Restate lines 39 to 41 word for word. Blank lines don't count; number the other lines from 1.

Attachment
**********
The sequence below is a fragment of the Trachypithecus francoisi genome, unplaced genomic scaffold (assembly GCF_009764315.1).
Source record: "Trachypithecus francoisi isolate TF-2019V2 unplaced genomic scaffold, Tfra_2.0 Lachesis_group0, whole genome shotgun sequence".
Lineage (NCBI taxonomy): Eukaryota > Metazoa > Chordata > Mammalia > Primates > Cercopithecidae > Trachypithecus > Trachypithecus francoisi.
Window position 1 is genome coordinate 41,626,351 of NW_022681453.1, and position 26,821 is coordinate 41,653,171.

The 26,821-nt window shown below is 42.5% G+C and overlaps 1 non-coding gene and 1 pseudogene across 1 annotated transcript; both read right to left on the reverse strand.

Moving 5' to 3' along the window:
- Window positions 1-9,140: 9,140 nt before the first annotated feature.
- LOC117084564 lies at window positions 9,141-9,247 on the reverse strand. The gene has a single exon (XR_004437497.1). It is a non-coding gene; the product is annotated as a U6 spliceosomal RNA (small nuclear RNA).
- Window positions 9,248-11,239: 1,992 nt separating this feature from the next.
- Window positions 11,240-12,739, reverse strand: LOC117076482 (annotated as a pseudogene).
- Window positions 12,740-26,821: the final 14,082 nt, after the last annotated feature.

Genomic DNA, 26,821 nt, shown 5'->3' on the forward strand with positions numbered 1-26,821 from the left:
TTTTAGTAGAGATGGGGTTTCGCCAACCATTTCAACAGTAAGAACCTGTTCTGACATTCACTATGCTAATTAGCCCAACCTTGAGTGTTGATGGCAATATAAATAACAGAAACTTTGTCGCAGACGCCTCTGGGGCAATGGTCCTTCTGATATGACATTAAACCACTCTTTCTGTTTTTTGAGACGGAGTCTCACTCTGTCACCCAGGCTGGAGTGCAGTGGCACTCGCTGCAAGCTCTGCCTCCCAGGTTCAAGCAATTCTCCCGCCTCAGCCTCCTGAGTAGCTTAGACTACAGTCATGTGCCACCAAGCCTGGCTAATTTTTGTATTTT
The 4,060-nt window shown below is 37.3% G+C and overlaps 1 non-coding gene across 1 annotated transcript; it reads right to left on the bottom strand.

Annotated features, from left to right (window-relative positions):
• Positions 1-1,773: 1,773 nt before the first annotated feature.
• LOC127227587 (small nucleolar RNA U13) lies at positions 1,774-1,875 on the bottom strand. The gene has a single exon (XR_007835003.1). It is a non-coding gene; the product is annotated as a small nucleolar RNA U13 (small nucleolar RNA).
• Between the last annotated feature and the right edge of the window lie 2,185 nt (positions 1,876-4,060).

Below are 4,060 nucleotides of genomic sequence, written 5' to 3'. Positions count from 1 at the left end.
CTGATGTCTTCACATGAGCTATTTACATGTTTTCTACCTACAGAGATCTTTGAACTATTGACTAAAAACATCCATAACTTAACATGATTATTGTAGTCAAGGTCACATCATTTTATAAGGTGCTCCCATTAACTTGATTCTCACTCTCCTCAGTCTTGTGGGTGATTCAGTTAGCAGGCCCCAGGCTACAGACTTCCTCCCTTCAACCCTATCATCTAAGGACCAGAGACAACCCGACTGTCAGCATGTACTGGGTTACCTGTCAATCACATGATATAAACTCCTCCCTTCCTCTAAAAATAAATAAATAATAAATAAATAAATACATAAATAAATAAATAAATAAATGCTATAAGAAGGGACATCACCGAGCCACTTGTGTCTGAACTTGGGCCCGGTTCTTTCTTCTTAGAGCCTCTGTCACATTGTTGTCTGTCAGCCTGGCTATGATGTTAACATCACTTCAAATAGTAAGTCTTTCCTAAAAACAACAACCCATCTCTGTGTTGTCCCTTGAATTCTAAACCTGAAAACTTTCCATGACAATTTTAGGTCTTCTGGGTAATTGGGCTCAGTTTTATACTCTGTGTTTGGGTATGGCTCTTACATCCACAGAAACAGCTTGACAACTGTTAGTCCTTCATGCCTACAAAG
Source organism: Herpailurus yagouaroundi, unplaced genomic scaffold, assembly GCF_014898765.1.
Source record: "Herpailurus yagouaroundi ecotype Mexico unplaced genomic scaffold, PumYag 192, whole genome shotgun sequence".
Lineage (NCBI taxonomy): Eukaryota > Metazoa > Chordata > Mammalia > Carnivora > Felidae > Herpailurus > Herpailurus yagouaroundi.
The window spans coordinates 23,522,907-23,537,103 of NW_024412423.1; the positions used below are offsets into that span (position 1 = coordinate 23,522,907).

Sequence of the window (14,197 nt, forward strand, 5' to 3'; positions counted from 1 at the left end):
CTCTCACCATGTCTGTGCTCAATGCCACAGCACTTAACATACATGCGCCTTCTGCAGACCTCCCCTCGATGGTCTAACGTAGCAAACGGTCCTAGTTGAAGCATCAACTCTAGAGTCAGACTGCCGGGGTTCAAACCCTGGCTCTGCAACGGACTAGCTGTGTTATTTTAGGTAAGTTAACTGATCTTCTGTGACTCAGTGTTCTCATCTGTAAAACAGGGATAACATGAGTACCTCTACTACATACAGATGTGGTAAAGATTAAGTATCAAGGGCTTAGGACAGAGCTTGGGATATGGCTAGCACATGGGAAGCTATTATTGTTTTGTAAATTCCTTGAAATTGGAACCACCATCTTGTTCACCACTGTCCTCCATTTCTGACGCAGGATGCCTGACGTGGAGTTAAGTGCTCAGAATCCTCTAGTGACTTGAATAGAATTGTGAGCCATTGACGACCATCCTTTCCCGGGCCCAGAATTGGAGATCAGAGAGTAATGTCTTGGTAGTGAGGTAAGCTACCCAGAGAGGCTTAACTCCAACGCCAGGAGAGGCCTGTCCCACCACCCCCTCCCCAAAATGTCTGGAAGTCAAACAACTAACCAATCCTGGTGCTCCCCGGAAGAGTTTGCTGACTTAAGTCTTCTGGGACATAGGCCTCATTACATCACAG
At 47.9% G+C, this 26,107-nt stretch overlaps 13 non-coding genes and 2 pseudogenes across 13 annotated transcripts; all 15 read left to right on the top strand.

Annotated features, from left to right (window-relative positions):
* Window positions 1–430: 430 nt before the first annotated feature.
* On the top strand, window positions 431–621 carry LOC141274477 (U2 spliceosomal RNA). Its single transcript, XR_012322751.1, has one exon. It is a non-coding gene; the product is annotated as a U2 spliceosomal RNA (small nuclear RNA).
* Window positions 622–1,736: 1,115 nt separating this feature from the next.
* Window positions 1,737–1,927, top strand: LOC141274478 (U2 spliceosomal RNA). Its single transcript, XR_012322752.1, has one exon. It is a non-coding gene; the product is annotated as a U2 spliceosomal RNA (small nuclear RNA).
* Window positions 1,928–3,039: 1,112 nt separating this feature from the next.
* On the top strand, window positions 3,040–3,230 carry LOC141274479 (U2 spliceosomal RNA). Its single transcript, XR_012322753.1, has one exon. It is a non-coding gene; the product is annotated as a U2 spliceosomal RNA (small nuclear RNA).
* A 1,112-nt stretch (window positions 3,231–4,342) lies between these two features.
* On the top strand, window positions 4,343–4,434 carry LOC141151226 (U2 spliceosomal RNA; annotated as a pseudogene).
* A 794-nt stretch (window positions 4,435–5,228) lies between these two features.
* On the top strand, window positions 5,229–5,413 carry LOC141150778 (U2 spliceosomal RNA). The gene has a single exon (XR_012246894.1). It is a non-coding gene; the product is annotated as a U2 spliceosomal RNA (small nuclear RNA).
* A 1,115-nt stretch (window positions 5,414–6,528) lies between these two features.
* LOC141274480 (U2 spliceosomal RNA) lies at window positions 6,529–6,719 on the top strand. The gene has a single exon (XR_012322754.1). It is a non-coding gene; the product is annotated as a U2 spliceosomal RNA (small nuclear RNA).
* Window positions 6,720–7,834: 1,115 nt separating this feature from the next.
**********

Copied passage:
* A 1,115-nt stretch (window positions 5,414–6,528) lies between these two features.
* LOC141274480 (U2 spliceosomal RNA) lies at window positions 6,529–6,719 on the top strand. The gene has a single exon (XR_012322754.1). It is a non-coding gene; the product is annotated as a U2 spliceosomal RNA (small nuclear RNA).
* Window positions 6,720–7,834: 1,115 nt separating this feature from the next.